Furthermore, The Economist says COVID could be the upset needed to encourage adoption and use at the scale necessary to realize gains. It is easy to identify examples that confirm this theory: data visualization and sharing has accelerated with sources like Johns Hopkins coding COVID data in a way that informs policy and educates the public; grandparents are now well versed on Zoom and Facetime to communicate with grandchildren; and doctors have learned to maximize their time by prioritizing certain cases in person and others online.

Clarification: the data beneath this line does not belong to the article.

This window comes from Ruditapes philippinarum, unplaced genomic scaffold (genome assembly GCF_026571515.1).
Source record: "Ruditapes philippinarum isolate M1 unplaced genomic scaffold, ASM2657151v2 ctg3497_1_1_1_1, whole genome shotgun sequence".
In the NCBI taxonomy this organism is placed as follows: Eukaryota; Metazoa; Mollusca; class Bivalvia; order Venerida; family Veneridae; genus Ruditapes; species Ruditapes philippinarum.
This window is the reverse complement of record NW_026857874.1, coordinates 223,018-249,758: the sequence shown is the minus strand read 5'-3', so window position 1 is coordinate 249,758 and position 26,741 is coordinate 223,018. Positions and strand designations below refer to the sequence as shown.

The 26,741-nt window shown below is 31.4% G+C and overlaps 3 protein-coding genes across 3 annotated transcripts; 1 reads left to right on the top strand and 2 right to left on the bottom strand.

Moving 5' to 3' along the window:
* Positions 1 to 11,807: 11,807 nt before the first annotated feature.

But support will be needed to embolden these opportunities while limiting the counterproductive trends at play—school and work interruptions, mental health issues, and physical ailments that have gone unaddressed, to name a few. Countries that harness these transformational opportunities while limiting their harmful effects will have the strongest recovery which gives way to long-lasting improvements in income and quality of life for all. Following our next commentary—which will compare Canada’s performance with the US—our fourth and final commentary will review and identify opportunities to do just that.